PEI

Charlottetown beehive project wins national design award

Charlottetown's Nine Yards Studio has won a National Urban Design Award from three groups of architects and planners.

'It gets your attention, it makes you smile, it makes you feel better about your day'

The award-winning Urban Beehive Project is located next to Charlottetown's Legacy Garden. (Shane Ross/CBC)

Charlottetown's Nine Yards Studio has won a National Urban Design Award from three groups of architects and planners.

The Urban Beehive Project, created by architects Shallyn Murray and Silva Stojak, won this year's Community Initiatives award. It is one of 12 projects from across the country that received awards, and the only one from the Atlantic provinces.

The demonstration beehives, which house thousands of bees, are next to an amphitheatre made out of hexagon blocks that include interpretive panels. It is located near Charlottetown's Legacy Garden along the Confederation Trail.

Micheal Cox, president of the Royal Architectural Institute of Canada, one of the groups involved in the awards, said the the Urban Beehive Project embodies "all of the good stuff about great architecture.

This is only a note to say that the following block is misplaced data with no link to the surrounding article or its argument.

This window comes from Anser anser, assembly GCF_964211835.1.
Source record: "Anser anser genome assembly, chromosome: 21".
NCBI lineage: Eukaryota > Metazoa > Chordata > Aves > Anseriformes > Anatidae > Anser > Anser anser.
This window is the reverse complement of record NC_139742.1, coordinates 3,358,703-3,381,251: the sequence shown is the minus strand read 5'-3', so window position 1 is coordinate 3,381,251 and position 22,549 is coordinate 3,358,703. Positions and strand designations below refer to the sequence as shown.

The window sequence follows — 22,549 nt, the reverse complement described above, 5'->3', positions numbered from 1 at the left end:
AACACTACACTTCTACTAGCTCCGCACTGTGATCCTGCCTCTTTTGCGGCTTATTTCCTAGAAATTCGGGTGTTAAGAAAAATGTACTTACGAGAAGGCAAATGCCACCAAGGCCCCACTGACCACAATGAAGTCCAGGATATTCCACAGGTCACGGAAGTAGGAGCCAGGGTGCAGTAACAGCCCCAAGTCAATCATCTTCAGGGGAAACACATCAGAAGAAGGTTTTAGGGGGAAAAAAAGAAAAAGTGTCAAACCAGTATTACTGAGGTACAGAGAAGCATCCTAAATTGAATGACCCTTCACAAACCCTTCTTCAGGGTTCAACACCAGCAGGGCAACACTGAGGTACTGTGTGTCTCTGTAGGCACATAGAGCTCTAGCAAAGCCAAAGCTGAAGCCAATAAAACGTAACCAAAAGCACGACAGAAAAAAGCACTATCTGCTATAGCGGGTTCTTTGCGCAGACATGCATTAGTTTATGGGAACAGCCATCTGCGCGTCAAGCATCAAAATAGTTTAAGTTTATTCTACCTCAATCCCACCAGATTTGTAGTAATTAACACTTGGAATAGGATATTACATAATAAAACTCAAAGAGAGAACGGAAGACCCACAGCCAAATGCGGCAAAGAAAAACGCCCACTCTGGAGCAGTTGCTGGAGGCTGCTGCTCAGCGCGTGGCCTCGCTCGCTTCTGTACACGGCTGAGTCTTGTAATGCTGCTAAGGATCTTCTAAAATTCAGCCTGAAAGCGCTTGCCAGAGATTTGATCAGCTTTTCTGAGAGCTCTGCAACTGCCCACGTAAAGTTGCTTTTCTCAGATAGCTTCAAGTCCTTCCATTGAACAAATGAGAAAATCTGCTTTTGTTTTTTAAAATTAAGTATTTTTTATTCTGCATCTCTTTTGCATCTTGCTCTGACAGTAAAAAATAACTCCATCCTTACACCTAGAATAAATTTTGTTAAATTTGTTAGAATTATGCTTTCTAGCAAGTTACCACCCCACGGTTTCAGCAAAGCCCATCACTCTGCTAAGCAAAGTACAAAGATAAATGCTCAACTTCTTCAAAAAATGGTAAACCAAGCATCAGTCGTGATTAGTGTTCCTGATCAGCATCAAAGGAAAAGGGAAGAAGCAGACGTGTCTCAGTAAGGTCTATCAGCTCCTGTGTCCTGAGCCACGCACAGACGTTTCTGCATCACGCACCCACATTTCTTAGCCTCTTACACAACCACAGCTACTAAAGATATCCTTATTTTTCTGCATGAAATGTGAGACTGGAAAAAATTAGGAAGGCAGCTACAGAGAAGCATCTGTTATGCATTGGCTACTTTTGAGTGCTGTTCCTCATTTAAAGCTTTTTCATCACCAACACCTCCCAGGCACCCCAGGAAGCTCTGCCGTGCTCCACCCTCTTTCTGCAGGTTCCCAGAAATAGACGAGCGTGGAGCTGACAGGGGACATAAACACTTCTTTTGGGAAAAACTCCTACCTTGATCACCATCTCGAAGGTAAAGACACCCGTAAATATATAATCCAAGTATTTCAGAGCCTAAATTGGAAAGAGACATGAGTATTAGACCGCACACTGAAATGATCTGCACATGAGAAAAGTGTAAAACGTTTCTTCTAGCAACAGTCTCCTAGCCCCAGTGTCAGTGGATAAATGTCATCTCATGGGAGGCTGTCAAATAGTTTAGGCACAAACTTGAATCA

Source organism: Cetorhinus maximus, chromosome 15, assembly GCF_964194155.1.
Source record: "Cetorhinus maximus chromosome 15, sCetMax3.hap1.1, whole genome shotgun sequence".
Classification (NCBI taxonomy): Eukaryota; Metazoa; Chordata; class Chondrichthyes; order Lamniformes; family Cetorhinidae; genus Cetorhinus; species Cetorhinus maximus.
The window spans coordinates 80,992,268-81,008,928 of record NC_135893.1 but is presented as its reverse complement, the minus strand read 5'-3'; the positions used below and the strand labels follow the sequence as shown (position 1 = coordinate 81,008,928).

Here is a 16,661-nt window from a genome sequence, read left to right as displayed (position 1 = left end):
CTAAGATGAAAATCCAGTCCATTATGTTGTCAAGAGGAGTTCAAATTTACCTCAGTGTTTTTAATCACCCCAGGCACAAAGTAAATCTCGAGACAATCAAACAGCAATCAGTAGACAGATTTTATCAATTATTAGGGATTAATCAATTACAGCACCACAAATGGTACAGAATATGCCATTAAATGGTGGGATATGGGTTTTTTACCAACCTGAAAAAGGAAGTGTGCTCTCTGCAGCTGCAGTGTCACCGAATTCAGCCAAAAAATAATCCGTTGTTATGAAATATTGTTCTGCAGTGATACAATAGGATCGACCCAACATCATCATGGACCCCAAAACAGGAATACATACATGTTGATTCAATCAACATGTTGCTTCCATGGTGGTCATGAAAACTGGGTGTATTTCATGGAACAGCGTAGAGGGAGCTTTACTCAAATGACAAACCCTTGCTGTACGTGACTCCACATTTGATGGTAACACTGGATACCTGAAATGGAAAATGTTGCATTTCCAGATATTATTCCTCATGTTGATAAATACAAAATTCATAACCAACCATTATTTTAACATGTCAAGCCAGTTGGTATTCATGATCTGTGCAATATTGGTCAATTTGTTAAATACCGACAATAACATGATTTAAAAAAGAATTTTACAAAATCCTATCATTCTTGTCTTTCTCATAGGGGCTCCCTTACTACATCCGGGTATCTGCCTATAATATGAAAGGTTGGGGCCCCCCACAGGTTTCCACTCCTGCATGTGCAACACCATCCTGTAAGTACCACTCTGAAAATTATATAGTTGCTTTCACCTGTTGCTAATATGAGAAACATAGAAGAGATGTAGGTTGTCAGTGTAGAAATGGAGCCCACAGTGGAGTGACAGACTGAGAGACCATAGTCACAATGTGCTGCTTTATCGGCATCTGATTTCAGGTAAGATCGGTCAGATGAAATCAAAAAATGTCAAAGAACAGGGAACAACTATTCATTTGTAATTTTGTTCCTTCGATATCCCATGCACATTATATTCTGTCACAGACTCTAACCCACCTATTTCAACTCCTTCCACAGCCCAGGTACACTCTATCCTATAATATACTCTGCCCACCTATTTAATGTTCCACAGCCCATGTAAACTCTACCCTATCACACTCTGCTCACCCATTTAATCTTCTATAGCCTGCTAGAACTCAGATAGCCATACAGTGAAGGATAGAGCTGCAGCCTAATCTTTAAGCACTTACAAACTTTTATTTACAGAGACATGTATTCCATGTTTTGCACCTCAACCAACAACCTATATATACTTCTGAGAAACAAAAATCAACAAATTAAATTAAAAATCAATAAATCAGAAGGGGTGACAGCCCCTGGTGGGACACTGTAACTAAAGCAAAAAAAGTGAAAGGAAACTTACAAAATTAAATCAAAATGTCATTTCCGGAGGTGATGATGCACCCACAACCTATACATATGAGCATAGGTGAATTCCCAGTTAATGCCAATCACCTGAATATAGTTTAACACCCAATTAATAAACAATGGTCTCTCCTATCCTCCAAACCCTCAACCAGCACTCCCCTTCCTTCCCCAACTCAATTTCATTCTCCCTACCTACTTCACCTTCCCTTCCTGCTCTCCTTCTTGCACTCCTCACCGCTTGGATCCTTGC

The Urban Beehive Project includes a hexagonal-shaped amphitheatre to learn about bees and how beekeeping works. (Shane Ross/CBC)

"It gets your attention, it makes you smile, it makes you feel better about your day," he said.

"It makes you curious, so it draws you in, and then uses this piece of architecture to inform, to provoke conversation about something that is vitally important and in this particular case, this notion of providing, protecting and restoring habitat for pollinators."

The awards will be presented on Jan. 7, 2019, at the Ottawa Art Gallery in Ottawa, in conjunction with the Azrieli School of Architecture and Urbanism Forum Lecture Series.

Thousands of bees are housed in the beehives inside the two yellow structures. (Katerina Georgieva/CBC)

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With files from Laura Chapin